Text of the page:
This week nature has given the GTA possibly one last blast of winter. Once again the snow is not heavy, only several inches worth but it’s enough to liven up the otherwise dead and dreary looking city. Needless to say I’ve taken the opportunity to dust off the snowshoes for only the fourth time this year and explore. Winter thus far has not been the most conducive for snow or ice based activities but I digress. The Taylor Creek is a tributary to the Don River and meets the East and West Don at the forks, where one can find some unusual Tooth looking structures that are elevated wetlands. How effective they are I do not know but they are an interesting feature at the Forks.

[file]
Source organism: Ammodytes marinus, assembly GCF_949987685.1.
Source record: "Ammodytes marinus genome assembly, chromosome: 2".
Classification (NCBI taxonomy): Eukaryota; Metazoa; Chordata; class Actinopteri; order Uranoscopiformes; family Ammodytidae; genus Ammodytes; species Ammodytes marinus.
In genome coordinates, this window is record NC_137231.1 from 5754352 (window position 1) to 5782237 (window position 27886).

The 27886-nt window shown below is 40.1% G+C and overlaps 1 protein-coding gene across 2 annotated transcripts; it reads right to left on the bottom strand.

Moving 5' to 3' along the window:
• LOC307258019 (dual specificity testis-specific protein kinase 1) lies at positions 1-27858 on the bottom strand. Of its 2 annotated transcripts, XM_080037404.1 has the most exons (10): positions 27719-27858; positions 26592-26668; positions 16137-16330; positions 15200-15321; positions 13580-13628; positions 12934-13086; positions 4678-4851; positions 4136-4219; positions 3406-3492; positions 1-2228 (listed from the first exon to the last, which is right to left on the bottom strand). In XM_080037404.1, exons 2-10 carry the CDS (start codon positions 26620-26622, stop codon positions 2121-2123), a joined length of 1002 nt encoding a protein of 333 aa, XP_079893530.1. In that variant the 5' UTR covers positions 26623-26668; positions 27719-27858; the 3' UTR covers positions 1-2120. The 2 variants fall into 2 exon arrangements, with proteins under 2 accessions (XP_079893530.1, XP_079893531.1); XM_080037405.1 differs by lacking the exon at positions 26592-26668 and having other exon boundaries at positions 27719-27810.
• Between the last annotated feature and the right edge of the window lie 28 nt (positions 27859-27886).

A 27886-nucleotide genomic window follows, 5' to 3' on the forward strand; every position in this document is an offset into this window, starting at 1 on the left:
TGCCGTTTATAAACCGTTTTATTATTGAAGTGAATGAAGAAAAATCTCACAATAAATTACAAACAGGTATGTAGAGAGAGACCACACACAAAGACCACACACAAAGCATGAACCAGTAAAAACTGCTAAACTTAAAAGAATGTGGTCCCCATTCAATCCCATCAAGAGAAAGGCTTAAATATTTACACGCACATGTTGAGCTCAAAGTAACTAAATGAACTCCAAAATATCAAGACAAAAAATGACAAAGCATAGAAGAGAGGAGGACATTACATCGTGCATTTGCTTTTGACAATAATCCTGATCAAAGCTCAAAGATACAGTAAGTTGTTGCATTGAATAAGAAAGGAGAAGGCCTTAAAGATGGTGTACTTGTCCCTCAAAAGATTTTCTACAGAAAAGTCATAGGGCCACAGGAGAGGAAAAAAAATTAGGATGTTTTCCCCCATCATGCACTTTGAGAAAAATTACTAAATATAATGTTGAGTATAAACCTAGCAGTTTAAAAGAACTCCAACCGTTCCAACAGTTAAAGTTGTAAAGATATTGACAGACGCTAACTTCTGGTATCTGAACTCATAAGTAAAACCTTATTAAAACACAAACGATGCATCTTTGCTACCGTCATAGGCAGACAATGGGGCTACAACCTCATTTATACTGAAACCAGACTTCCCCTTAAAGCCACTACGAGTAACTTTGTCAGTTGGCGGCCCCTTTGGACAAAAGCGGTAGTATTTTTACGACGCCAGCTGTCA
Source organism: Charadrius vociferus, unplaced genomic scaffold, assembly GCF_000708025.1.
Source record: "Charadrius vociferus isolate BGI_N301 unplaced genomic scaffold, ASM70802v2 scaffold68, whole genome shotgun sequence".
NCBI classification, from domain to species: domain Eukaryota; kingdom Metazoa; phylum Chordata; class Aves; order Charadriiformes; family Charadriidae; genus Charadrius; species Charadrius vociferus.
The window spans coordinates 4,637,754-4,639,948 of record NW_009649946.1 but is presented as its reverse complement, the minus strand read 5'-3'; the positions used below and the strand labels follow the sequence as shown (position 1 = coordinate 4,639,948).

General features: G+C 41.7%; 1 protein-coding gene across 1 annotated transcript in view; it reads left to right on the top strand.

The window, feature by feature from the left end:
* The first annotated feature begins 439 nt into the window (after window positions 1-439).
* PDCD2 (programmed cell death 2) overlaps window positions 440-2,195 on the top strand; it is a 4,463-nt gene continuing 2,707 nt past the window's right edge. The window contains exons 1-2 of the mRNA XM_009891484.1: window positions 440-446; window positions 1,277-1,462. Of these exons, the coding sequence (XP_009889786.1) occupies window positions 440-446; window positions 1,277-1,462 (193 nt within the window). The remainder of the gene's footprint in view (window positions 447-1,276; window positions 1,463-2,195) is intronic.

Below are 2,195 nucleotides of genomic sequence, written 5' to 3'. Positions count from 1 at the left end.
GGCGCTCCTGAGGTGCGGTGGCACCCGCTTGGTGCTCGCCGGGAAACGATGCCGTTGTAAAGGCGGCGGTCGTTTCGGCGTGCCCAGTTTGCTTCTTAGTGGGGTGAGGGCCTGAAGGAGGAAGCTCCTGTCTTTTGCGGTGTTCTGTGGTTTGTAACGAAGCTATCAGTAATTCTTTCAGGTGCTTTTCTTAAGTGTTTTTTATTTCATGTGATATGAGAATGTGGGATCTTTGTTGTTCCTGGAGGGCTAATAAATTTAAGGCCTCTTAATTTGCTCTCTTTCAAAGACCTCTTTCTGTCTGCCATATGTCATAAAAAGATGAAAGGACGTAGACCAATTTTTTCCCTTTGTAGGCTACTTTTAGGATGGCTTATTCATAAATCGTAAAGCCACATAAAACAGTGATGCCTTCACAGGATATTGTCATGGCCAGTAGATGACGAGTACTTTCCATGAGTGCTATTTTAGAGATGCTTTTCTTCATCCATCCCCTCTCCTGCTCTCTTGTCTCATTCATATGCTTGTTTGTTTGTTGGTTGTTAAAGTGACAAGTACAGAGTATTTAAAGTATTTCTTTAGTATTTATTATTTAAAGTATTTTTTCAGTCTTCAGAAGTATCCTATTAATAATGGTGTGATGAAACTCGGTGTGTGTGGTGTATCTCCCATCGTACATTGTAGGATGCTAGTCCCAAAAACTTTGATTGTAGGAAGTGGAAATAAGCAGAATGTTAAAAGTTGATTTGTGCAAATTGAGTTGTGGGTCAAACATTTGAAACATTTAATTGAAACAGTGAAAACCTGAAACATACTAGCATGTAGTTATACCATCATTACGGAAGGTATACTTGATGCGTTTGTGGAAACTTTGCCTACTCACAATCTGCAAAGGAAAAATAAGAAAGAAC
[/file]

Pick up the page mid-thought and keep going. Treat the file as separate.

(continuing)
The valley can feel bland and predictable at times. I’ve grown up by it and been up and down it’s slopes countless times. But during a cold crisp winter day it once again comes to life, the frozen ground and lack of foliage make the hidden parts of the valley accessible. With a layer of snow under the snowshoes exploring the frozen wetlands is intriguing. The valley holds many secrets, such as an old Canadian Northern Ontario Railway rail bed that spans most of the lengths of the valley. Leaving fresh tracks in newly fallen snow can make the valley feel a millions miles away from the city until you make one turn around a bend and find yourself staring strait at the snarling traffic of the Don Valley Parkway. That’s where the enchantment of the valley gets lots, the noise and rubbish of the expressway takes much away from the natural splendor.